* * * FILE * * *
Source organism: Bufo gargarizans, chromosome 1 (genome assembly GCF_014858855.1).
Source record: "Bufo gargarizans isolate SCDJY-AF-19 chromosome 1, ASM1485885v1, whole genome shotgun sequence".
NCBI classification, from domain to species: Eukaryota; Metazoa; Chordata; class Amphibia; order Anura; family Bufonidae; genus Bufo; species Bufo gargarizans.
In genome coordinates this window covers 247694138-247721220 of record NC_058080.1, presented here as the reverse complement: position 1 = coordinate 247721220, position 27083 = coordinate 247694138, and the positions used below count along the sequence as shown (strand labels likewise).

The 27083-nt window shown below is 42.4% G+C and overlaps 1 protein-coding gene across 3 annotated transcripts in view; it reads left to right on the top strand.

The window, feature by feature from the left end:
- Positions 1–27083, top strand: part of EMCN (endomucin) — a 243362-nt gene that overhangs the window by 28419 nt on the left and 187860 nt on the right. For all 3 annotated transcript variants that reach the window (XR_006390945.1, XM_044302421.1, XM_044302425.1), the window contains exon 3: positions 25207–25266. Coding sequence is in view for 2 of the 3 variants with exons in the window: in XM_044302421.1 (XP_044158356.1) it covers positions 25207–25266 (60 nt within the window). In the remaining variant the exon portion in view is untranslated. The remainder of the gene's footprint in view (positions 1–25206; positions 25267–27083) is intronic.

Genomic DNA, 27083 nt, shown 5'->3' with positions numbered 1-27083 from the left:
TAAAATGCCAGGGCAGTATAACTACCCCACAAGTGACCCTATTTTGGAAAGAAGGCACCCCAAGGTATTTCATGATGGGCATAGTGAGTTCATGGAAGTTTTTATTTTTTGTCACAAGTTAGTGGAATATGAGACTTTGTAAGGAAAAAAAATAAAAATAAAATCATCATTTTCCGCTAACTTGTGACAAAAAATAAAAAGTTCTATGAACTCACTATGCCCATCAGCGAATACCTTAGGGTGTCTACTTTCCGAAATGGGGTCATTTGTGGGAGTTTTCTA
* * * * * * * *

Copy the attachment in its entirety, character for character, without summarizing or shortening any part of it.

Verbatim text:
Source organism: Bufo gargarizans, chromosome 1 (genome assembly GCF_014858855.1).
Source record: "Bufo gargarizans isolate SCDJY-AF-19 chromosome 1, ASM1485885v1, whole genome shotgun sequence".
NCBI classification, from domain to species: Eukaryota; Metazoa; Chordata; class Amphibia; order Anura; family Bufonidae; genus Bufo; species Bufo gargarizans.
In genome coordinates this window covers 247694138-247721220 of record NC_058080.1, presented here as the reverse complement: position 1 = coordinate 247721220, position 27083 = coordinate 247694138, and the positions used below count along the sequence as shown (strand labels likewise).

The 27083-nt window shown below is 42.4% G+C and overlaps 1 protein-coding gene across 3 annotated transcripts in view; it reads left to right on the top strand.

The window, feature by feature from the left end:
- Positions 1–27083, top strand: part of EMCN (endomucin) — a 243362-nt gene that overhangs the window by 28419 nt on the left and 187860 nt on the right. For all 3 annotated transcript variants that reach the window (XR_006390945.1, XM_044302421.1, XM_044302425.1), the window contains exon 3: positions 25207–25266. Coding sequence is in view for 2 of the 3 variants with exons in the window: in XM_044302421.1 (XP_044158356.1) it covers positions 25207–25266 (60 nt within the window). In the remaining variant the exon portion in view is untranslated. The remainder of the gene's footprint in view (positions 1–25206; positions 25267–27083) is intronic.

Genomic DNA, 27083 nt, shown 5'->3' with positions numbered 1-27083 from the left:
TAAAATGCCAGGGCAGTATAACTACCCCACAAGTGACCCTATTTTGGAAAGAAGGCACCCCAAGGTATTTCATGATGGGCATAGTGAGTTCATGGAAGTTTTTATTTTTTGTCACAAGTTAGTGGAATATGAGACTTTGTAAGGAAAAAAAATAAAAATAAAATCATCATTTTCCGCTAACTTGTGACAAAAAATAAAAAGTTCTATGAACTCACTATGCCCATCAGCGAATACCTTAGGGTGTCTACTTTCCGAAATGGGGTCATTTGTGGGAGTTTTCTA